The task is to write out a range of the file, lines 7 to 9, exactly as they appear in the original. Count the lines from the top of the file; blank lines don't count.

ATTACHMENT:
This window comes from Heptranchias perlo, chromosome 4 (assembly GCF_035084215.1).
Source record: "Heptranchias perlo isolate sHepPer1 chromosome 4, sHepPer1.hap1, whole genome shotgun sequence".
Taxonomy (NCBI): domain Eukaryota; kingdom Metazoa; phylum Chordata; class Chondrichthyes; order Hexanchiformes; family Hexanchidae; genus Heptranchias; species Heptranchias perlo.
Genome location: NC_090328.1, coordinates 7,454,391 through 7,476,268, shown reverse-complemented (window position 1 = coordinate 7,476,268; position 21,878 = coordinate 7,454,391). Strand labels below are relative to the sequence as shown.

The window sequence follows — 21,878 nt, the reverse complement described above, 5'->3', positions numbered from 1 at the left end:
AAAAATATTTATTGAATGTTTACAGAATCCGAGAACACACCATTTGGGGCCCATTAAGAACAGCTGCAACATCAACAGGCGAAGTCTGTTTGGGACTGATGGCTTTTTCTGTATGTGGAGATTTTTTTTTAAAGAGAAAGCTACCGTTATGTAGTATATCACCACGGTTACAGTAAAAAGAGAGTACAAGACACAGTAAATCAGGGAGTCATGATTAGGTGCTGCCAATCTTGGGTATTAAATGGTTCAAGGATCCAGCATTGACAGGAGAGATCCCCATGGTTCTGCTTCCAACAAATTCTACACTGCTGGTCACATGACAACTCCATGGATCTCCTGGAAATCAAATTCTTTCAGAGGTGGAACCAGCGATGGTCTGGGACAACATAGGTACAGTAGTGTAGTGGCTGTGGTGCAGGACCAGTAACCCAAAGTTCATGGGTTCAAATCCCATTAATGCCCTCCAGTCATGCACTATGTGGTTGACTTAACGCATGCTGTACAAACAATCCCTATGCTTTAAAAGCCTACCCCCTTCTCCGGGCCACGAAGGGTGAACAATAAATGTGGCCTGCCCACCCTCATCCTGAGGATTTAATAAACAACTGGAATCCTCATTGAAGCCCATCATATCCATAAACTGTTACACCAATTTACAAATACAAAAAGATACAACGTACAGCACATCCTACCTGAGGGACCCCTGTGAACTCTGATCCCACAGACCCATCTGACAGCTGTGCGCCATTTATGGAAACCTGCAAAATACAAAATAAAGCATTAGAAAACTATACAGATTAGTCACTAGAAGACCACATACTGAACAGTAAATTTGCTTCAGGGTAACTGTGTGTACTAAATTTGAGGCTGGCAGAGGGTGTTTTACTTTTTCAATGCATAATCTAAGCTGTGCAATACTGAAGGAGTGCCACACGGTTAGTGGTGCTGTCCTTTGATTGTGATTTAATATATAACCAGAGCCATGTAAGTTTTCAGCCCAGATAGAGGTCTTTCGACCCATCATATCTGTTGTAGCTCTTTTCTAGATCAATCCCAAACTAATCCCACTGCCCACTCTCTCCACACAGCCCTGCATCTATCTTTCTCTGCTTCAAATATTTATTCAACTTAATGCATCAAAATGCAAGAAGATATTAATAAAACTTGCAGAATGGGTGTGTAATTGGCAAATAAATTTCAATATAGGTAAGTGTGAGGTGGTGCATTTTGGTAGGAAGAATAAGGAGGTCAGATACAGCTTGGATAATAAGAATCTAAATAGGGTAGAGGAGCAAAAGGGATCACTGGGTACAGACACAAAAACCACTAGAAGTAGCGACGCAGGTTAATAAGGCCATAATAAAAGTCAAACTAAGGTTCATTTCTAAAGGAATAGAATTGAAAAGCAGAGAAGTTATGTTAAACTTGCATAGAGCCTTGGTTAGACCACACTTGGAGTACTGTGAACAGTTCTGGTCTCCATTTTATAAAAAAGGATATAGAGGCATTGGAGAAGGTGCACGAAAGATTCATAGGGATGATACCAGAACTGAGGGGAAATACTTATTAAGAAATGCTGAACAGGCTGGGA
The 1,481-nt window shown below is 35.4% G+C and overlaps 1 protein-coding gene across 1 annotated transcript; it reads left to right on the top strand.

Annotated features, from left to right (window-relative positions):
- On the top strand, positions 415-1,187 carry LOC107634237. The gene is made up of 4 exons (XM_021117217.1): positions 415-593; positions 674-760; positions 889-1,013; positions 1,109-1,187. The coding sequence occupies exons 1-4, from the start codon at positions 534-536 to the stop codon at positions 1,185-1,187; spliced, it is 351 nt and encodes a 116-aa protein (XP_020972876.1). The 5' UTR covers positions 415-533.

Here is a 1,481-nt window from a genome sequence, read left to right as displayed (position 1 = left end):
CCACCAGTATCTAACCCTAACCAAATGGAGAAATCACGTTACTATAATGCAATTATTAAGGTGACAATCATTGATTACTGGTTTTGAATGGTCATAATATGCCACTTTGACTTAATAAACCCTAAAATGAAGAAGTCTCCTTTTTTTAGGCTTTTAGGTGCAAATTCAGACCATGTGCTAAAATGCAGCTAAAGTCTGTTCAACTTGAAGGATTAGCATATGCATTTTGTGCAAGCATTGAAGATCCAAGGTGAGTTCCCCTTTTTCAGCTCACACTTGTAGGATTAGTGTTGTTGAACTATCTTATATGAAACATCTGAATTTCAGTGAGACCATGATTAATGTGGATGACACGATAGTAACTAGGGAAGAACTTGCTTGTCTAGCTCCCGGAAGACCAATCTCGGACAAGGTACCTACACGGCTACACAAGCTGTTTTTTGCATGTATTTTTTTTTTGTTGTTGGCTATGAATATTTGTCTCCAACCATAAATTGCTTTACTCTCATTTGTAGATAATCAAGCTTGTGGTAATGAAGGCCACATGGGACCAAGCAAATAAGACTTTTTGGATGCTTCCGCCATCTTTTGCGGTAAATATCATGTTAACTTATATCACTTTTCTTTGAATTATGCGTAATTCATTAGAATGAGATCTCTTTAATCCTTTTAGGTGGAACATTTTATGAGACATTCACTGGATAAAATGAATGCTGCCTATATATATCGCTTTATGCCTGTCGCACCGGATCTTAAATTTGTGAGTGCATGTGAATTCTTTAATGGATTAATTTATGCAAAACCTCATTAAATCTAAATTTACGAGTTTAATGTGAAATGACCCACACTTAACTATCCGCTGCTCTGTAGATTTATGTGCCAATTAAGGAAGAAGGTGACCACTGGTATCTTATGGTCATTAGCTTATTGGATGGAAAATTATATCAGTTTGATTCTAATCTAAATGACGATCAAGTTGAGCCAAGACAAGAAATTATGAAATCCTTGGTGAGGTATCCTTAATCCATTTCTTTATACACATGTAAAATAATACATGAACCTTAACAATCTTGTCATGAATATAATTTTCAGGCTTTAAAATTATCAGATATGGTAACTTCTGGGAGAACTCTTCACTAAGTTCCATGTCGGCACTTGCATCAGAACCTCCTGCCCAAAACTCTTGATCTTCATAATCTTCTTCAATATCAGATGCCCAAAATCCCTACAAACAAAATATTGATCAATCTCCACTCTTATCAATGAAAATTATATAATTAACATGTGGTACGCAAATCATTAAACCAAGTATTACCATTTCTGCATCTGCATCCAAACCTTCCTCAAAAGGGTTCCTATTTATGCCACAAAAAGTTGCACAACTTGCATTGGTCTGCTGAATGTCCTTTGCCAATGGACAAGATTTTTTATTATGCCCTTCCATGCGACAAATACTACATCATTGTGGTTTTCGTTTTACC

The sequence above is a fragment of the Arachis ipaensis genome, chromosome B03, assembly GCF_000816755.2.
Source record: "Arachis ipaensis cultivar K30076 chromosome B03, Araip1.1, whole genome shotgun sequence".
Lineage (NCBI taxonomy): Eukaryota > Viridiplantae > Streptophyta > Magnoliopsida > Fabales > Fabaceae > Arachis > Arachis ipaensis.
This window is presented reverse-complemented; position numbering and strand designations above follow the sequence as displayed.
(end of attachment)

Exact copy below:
The 1,481-nt window shown below is 35.4% G+C and overlaps 1 protein-coding gene across 1 annotated transcript; it reads left to right on the top strand.

Annotated features, from left to right (window-relative positions):
- On the top strand, positions 415-1,187 carry LOC107634237. The gene is made up of 4 exons (XM_021117217.1): positions 415-593; positions 674-760; positions 889-1,013; positions 1,109-1,187. The coding sequence occupies exons 1-4, from the start codon at positions 534-536 to the stop codon at positions 1,185-1,187; spliced, it is 351 nt and encodes a 116-aa protein (XP_020972876.1). The 5' UTR covers positions 415-533.